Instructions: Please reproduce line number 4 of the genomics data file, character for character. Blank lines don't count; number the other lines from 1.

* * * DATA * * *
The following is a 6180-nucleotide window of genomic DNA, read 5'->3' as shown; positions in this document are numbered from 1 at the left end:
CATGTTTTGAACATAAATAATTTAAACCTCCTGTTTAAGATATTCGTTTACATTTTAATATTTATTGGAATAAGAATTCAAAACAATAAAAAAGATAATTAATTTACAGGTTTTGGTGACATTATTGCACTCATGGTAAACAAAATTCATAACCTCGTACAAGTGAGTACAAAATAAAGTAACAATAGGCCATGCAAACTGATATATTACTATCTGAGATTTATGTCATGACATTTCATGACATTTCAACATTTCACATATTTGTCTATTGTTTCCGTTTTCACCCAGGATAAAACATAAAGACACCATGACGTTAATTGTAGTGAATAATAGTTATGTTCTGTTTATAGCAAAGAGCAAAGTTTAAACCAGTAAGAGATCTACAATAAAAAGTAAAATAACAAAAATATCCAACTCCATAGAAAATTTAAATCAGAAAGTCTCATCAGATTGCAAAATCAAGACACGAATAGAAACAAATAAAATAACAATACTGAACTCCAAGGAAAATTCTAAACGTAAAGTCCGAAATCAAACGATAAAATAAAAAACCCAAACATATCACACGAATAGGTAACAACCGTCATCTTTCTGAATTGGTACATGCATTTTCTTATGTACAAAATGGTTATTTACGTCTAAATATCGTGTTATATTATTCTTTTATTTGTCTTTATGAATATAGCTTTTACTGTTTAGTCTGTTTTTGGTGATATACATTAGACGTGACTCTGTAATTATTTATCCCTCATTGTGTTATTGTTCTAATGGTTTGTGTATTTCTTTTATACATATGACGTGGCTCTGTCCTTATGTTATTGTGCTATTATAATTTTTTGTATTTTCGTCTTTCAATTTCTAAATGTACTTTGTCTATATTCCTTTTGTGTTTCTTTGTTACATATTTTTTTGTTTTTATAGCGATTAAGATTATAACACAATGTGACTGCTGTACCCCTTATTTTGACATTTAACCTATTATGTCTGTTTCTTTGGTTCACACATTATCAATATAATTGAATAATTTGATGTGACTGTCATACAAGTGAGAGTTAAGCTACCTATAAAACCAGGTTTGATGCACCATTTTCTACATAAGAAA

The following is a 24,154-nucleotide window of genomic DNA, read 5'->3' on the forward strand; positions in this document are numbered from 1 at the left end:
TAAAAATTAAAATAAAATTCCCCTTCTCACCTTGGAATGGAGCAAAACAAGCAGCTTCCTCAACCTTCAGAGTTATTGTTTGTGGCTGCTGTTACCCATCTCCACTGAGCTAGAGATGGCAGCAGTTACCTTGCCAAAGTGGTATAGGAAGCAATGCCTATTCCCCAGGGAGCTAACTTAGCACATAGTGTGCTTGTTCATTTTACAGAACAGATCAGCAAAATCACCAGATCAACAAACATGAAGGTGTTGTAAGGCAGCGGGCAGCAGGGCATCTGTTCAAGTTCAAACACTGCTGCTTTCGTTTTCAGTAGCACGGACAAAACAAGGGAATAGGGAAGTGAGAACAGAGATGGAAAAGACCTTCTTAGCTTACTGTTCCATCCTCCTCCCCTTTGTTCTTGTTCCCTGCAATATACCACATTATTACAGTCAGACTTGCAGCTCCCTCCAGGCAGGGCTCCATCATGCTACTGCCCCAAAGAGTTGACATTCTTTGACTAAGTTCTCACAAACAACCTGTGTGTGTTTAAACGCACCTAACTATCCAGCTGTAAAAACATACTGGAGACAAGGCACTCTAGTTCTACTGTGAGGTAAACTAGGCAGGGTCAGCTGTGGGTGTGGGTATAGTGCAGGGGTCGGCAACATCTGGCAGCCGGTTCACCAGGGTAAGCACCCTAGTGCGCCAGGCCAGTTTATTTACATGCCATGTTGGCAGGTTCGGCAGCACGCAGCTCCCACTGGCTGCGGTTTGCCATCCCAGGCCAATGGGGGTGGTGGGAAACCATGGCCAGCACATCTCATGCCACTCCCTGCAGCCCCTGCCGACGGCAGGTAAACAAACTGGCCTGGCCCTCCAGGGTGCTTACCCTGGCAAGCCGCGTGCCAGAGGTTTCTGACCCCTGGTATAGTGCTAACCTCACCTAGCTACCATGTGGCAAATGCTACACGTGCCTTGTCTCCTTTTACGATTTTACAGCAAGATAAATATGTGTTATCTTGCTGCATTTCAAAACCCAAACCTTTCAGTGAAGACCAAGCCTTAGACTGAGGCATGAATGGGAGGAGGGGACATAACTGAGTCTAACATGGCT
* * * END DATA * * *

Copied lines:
TAAAAATTAAAATAAAATTCCCCTTCTCACCTTGGAATGGAGCAAAACAAGCAGCTTCCTCAACCTTCAGAGTTATTGTTTGTGGCTGCTGTTACCCATCTCCACTGAGCTAGAGATGGCAGCAGTTACCTTGCCAAAGTGGTATAGGAAGCAATGCCTATTCCCCAGGGAGCTAACTTAGCACATAGTGTGCTTGTTCATTTTACAGAACAGATCAGCAAAATCACCAGATCAACAAACATGAAGGTGTTGTAAGGCAGCGGGCAGCAGGGCATCTGTTCAAGTTCAAACACTGCTGCTTTCGTTTTCAGTAGCACGGACAAAACAAGGGAATAGGGAAGTGAGAACAGAGATGGAAAAGACCTTCTTAGCTTACTGTTCCATCCTCCTCCCCTTTGTTCTTGTTCCCTGCAATATACCACATTATTACAGTCAGACTTGCAGCTCCCTCCAGGCAGGGCTCCATCATGCTACTGCCCCAAAGAGTTGACATTCTTTGACTAAGTTCTCACAAACAACCTGTGTGTGTTTAAACGCACCTAACTATCCAGCTGTAAAAACATACTGGAGACAAGGCACTCTAGTTCTACTGTGAGGTAAACTAGGCAGGGTCAGCTGTGGGTGTGGGTATAGTGCAGGGGTCGGCAACATCTGGCAGCCGGTTCACCAGGGTAAGCACCCTAGTGCGCCAGGCCAGTTTATTTACATGCCATGTTGGCAGGTTCGGCAGCACGCAGCTCCCACTGGCTGCGGTTTGCCATCCCAGGCCAATGGGGGTGGTGGGAAACCATGGCCAGCACATCTCATGCCACTCCCTGCAGCCCCTGCCGACGGCAGGTAAACAAACTGGCCTGGCCCTCCAGGGTGCTTACCCTGGCAAGCCGCGTGCCAGAGGTTTCTGACCCCTGGTATAGTGCTAACCTCACCTAGCTACCATGTGGCAAATGCTACACGTGCCTTGTCTCCTTTTACGATTTTACAGCAAGATAAATATGTGTTATCTTGCTGCATTTCAAAACCCAAACCTTTCAGTGAAGACCAAGCCTTAGACTGAGGCATGAATGGGAGGAGGGGACATAACTGAGTCTAACATGGCT